We know what you’re thinking.
3 days spent in the very capital of Scotland already, and not a word about kilts, haggis, castles, tartan, or Loch Ness, right?
(If you missed it, or just need a recap, you can jump over to Part 1, here.)
Well, it’s not like we weren’t seeing any of those things (except Loch Ness – that unfortunately wasn’t in our itinerary for this trip). Actually, we were literally around the corner from Edinburgh Castle, bagpipe players (usually wearing kilts) were out in force, performing for tourist donations in the streets, and we DID eat haggis, which wasn’t the terrifying experience that Gabby thought it might be!
So – in August, the population of Edinburgh effectively doubles. This is due to several festivals/events that all take place over the whole month of August – you got things like: Edinburgh Art Festival, Edinburgh International Book Festival, Royal Edinburgh Military Tattoo, Edinburgh Fringe Festival, as well as a few other happenings – all in the SAME month!
If you take into account the slightly milder summer weather (it still rains, though!) and all these things going on, you can understand how Princes Street, the Royal Mile, and most of the rest of the capital can get quite busy during August…
Anywho, here’s some more of what we did next during OUR Edinburgh vacation…(if you somehow missed it, the first part of our trip is detailed here – meanwhile, read on to see what we did next….
The only thing we had scheduled for this day of the trip was an event at the Edinburgh International Book Festival in the evening.
But what to do with the day? Well, there’s a fantastic museum we want to visit, preceded by a walk along Princes Street, over to the Royal Mile and a couple of shops near the castle.
The National Museum Of Scotland is FREE – as are a lot of museums in the UK. The day we visited, one of the feature exhibitions was ‘Fashion’, which piqued Gabby’s curiosity and featured designs through the ages, right up to the current time.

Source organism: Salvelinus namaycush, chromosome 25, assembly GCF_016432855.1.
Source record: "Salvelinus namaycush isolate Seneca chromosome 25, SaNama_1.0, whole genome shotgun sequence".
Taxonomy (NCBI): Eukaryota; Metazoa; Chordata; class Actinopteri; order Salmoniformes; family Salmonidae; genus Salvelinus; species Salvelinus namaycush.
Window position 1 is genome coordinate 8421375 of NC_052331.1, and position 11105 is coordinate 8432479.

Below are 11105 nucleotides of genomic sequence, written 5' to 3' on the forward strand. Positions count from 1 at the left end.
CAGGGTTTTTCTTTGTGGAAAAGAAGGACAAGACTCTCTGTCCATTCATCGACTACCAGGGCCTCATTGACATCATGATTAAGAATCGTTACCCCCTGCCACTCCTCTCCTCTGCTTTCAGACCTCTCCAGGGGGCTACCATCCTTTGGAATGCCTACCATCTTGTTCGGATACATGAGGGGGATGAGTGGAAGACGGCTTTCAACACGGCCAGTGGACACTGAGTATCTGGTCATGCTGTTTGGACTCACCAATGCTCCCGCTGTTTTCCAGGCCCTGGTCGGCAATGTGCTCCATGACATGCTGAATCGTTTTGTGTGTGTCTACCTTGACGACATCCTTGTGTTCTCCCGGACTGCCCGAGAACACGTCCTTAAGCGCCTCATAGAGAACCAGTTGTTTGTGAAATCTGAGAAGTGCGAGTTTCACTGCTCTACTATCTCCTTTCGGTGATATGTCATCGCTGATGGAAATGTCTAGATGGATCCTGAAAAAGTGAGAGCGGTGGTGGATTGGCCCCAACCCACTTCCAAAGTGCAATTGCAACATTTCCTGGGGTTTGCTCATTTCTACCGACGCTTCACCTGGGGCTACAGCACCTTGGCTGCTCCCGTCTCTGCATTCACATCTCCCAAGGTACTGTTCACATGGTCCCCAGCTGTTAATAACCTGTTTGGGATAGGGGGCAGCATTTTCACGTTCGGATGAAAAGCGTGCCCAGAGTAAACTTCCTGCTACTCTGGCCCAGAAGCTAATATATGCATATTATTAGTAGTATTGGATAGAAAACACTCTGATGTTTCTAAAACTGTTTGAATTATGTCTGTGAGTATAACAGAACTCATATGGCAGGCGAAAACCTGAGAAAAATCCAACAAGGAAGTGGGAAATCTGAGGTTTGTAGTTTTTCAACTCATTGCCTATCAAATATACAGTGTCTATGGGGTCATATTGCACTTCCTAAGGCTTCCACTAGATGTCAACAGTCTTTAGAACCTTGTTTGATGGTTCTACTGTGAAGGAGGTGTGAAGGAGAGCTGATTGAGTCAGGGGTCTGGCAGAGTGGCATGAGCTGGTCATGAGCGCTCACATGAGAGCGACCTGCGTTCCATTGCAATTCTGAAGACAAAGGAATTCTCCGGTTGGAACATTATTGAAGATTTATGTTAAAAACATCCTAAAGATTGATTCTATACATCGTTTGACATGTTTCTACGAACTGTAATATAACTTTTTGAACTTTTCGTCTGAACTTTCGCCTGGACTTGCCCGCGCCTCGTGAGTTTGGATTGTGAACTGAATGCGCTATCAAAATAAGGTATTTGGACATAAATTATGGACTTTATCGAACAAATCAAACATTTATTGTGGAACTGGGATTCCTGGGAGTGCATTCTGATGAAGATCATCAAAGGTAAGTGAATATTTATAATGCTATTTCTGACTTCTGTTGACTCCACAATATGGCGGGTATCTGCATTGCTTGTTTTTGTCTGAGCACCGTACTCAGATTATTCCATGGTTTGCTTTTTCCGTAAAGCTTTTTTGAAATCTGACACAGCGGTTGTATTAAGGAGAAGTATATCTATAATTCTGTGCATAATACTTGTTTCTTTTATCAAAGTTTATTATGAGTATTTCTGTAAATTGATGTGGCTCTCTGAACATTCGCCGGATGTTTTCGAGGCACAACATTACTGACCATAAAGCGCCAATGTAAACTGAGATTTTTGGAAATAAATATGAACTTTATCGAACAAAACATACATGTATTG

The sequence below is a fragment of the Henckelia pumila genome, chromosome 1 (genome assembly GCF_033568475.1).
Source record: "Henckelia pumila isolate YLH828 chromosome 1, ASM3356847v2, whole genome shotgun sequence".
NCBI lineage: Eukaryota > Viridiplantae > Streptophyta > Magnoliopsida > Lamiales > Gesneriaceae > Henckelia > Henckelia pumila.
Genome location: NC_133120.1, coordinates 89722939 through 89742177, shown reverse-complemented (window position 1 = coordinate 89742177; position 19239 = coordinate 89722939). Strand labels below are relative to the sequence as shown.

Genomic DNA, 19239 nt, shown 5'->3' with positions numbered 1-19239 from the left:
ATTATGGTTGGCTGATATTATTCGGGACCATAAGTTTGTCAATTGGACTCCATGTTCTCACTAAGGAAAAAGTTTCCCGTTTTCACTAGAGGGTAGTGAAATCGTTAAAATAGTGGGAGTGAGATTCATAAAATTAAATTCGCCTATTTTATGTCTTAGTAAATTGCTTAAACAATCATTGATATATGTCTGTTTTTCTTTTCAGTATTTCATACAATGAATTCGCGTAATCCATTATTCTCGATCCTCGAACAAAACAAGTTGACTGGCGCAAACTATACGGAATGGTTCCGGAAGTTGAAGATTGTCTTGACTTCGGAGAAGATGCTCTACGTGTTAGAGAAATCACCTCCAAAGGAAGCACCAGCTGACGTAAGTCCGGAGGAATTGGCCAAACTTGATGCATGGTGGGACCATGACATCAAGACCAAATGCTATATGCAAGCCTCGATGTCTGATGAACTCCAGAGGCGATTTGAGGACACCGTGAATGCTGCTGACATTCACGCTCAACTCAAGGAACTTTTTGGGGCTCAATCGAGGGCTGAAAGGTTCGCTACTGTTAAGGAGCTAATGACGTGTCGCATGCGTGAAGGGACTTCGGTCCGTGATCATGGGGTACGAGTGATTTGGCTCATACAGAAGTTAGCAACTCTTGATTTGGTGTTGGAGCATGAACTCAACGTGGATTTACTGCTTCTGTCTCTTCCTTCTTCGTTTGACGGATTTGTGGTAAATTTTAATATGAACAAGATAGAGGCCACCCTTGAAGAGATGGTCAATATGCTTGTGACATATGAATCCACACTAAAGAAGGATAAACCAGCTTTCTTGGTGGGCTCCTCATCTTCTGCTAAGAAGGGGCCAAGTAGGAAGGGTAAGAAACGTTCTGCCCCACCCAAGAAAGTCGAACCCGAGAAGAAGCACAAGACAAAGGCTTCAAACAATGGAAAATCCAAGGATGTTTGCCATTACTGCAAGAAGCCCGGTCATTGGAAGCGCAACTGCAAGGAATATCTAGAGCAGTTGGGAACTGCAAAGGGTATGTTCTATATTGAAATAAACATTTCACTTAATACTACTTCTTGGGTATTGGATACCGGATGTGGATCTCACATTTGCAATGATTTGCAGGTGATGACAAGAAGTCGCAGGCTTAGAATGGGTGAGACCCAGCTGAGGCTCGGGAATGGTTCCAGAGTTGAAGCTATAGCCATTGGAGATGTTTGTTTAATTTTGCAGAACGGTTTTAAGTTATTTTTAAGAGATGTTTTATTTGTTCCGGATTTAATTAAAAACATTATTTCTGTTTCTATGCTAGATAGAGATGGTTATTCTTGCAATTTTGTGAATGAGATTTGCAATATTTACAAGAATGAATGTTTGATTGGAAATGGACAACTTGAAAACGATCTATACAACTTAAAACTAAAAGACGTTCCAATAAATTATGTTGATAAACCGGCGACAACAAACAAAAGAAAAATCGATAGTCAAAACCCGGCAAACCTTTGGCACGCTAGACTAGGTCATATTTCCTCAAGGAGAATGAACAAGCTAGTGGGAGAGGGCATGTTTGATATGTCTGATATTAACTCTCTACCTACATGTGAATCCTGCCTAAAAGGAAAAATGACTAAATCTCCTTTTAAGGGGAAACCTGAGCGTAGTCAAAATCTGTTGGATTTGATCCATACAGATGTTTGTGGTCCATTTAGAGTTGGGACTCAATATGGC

Regular exhibits showcased prehistoric through recent times in Scotland, and were very interesting indeed. The taxidermy specimens (stuffed animal displays) are scarily realistic and not in the typical ‘diorama’ type setting, behind glass. These animals are posed in open scene setups, where you feel like you could just reach out and touch them – although you really shouldn’t!
From Roman artifacts to Viking exhibits, from Egyptian statues to dinosaur skeletons, from the Industrial Revolution to the Space Program – this museum truly has it all!!
The museum also features 2 cafés with quite delicious food. We enjoyed a lunchtime meal in the balcony café on the second floor, in the large central hall/atrium area. And, although it no longer especially concerns us, as ours are grown up now, we were pleased to note the high number and quality of interactive displays and learning areas geared towards children – this is essential to make history relatable to young minds.
Overall, we really enjoyed our time spent in this wonderful museum.
Back to the hotel to drop off purchases & freshen up a little, then a short walk over to Charlotte Square to attend a talk/interview with one of Ken’s all-time favourite authors at the Edinburgh Book Festival: Ian Rankin, who is the author of the John Rebus book series, which has been adapted for TV (it’s on Hulu, if you’re interested in gritty crime shows, or just want to see more of Edinburgh & its environs) and, more recently, as a stage production, which is getting good reviews.
Ian Rankin is a relaxed and entertaining speaker, and held the audience’s attention for the entirety of the session. He spoke of his early days, his influences, his interests, his creative processes, and much more. Shown here is a photo of Ian Rankin that Ken took in Brooklyn, New York when he met him at a previous book-signing event, a few years before:
It adds a certain other dimension and familiarity to reading the books of any author, when you hear insights and anecdotes from the authors themselves. This author is so much in tune with his readership that when I tweeted about having gone to see him, he replied to my tweet with a ‘Thumbs Up’, in very quick fashion!